boardpic 2013-Aug07
I will admit to you that I’ve been critical of boards in this blog.  I guess that is because I’m with non-profit leaders and MGOs so much that I see how they struggle mightily to get their boards  “on board” in helping them with major gifts.
Now, I’m not going to say that I’ll be less critical of boards in the future, but after spending a couple of days with one recently, I definitely have more empathy with them for their lack of performance with their non-profits.
After getting to know this board in particular over the last few days, what I came away with was the fact that, in many cases, there was simply a lack of communication and understanding about the role they were expected to play in fundraising.  But, once that was figured out, the willingness I saw by board members to actively participate was shocking!
Quite honestly, board members have the ability to take your major gift program to a completely different level.  This is why I want to share this two-part series that will focus on, 1) what board members can do to help your organization become successful at major gifts and, 2) what YOUR organization can do to help board members become successful.
Yep, you heard me right.  What can YOU do to make YOUR board members successful?  I don’t hear that question being asked much.  But first, let’s start with how BOARDS can help YOU.  Imagine yourself in front of the entire board of directors.  They are there just to hear YOU talk about how they can be of service to you.  These are the three points you want to make directly to each board member.

  1. Personal Philanthropy—Every board member of a non-profit should give of their own resources.  There is not even a question if this is right or not.  If you are on a board of directors of a non-profit, you must give.  The amount, of course, is up to you…unless the organization has a minimum amount for its board members.  Depending on the size of the organization this is perfectly acceptable.  There is no give or get.  There is give AND get.  I’ve talked to many board members who get offended when I say this.  That’s fine, but if you feel this way, don’t sit on a board.  If you can’t give at least $1 of your own money to the non-profit on whose board you sit, something is wrong.  How can you ask others to support the organization if you, yourself, aren’t giving?  This is critical.  All board members need to give of their own money.  Period.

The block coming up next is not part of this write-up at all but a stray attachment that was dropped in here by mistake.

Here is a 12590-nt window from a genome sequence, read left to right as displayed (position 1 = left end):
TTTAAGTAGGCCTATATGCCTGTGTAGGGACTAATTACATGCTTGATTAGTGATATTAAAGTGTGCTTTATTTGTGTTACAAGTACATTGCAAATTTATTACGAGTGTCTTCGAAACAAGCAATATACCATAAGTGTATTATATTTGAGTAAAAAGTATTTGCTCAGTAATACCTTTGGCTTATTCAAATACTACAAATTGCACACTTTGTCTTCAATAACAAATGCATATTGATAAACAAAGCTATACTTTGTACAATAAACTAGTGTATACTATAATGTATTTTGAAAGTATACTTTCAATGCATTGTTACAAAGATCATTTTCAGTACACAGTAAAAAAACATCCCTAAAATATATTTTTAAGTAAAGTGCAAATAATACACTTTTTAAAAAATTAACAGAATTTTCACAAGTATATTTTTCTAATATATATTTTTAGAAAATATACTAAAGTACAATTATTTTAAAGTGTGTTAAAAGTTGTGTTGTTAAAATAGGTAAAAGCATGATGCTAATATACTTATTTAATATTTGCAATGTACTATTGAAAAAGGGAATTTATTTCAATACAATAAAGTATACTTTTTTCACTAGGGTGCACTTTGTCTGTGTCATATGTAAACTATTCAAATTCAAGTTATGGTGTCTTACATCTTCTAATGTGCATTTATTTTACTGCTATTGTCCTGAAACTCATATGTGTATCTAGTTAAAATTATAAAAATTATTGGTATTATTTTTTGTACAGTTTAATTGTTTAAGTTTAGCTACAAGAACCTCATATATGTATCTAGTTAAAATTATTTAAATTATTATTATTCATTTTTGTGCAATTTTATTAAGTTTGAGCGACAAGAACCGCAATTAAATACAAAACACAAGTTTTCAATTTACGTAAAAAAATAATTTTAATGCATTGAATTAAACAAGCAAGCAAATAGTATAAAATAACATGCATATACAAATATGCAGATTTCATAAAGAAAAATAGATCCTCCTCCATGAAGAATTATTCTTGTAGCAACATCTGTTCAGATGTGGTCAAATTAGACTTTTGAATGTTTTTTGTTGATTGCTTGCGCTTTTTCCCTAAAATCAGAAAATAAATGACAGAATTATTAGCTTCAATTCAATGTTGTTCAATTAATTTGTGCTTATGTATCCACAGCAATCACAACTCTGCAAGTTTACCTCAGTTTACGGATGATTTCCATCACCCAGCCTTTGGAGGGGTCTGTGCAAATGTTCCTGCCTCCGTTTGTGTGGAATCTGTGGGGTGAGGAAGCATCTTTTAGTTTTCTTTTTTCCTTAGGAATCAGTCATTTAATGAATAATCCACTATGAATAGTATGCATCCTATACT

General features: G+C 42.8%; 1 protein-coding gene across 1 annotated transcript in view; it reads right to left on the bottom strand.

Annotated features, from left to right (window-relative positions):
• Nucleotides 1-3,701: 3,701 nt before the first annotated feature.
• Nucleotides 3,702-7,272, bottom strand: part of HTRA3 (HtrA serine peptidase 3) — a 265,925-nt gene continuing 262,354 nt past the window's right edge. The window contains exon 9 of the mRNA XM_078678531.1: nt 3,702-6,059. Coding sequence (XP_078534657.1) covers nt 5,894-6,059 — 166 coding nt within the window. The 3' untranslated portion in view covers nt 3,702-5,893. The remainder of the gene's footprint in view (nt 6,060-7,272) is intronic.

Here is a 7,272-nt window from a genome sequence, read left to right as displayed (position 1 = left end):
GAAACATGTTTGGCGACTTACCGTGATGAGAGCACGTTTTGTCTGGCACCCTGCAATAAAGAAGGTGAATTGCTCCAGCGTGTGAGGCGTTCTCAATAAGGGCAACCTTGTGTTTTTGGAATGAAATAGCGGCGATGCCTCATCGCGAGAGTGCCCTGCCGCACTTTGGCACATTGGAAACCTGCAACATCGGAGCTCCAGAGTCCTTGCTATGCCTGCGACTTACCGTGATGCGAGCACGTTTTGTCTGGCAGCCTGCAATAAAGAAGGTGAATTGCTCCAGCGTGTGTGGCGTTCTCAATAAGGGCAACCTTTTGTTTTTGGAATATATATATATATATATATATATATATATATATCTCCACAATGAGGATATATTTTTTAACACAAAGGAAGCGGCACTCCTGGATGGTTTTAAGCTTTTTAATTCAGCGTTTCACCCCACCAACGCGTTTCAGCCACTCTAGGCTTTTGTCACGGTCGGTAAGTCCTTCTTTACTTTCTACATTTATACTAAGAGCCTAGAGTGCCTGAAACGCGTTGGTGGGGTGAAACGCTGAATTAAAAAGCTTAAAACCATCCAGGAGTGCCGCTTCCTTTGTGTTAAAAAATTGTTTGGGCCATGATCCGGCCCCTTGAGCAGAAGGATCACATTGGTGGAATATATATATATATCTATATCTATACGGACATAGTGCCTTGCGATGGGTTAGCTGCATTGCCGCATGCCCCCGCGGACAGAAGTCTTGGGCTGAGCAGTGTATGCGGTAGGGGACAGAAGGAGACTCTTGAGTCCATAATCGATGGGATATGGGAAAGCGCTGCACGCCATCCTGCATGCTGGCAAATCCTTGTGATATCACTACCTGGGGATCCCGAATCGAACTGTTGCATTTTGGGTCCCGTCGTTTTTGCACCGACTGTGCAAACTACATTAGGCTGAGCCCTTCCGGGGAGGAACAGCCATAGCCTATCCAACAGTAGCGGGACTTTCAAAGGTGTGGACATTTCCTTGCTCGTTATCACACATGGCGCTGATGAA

2. Steward, Cultivate and Ask—Another way a board member can help the major gift program is to work alongside the staff to steward, cultivate and ask a donor for gifts.  In other words, as a board member, you need to be open to working with your organization’s staff to help nurture relationships.  And, in some cases, you may actually go on donor visits, which could include a solicitation from YOU.  Think about it.  If you have the best relationship with a donor, why shouldn’t you, as the board member, make the ask?  You should.  To know that you, as a board member, are willing and able to help the staff is a HUGE help!
  3. Be an Evangelist—All board members should be out there telling the story of their organization to everyone in their sphere of influence.  Yes, evangelizing the mission is critical for the major gift program.  MGOs are out there cultivating donors…not hunting for prospects.  This is where you come in.  Helping your organization find new, qualified major donors is just a tremendous part of your work as a board member.  Whether you know it or not, YOU have influence.  Use it for good.  Bring those who you know would benefit from partnering with your organization into the fold.

There you go.  Now, after you deliver your speech to the board, you can sit down and feel good that you have communicated very clearly what their expectations are to help you grow the major gift program.  Believe me, your board will be very appreciative.
Next time we’ll get into what YOU and YOUR organization can do to help your board members be successful. I can’t wait!
Series details: